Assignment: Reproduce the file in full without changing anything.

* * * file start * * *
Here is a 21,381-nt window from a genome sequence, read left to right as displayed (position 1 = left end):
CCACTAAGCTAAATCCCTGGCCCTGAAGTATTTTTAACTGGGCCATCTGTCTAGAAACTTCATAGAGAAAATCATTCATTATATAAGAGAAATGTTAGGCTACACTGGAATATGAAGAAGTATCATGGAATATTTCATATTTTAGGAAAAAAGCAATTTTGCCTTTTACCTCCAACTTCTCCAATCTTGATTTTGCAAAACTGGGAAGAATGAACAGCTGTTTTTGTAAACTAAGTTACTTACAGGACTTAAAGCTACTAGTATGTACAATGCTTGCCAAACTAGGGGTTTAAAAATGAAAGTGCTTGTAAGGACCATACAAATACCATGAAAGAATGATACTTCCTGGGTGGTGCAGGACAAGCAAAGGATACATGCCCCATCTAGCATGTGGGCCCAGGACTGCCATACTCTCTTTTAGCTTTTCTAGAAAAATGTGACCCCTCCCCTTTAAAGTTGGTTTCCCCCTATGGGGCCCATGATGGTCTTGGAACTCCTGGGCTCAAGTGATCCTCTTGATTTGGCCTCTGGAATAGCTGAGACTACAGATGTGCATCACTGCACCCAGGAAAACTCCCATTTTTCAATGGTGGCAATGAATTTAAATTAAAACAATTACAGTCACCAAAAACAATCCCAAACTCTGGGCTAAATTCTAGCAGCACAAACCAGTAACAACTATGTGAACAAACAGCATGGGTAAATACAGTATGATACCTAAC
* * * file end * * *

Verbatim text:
Here is a 21,381-nt window from a genome sequence, read left to right as displayed (position 1 = left end):
CCACTAAGCTAAATCCCTGGCCCTGAAGTATTTTTAACTGGGCCATCTGTCTAGAAACTTCATAGAGAAAATCATTCATTATATAAGAGAAATGTTAGGCTACACTGGAATATGAAGAAGTATCATGGAATATTTCATATTTTAGGAAAAAAGCAATTTTGCCTTTTACCTCCAACTTCTCCAATCTTGATTTTGCAAAACTGGGAAGAATGAACAGCTGTTTTTGTAAACTAAGTTACTTACAGGACTTAAAGCTACTAGTATGTACAATGCTTGCCAAACTAGGGGTTTAAAAATGAAAGTGCTTGTAAGGACCATACAAATACCATGAAAGAATGATACTTCCTGGGTGGTGCAGGACAAGCAAAGGATACATGCCCCATCTAGCATGTGGGCCCAGGACTGCCATACTCTCTTTTAGCTTTTCTAGAAAAATGTGACCCCTCCCCTTTAAAGTTGGTTTCCCCCTATGGGGCCCATGATGGTCTTGGAACTCCTGGGCTCAAGTGATCCTCTTGATTTGGCCTCTGGAATAGCTGAGACTACAGATGTGCATCACTGCACCCAGGAAAACTCCCATTTTTCAATGGTGGCAATGAATTTAAATTAAAACAATTACAGTCACCAAAAACAATCCCAAACTCTGGGCTAAATTCTAGCAGCACAAACCAGTAACAACTATGTGAACAAACAGCATGGGTAAATACAGTATGATACCTAAC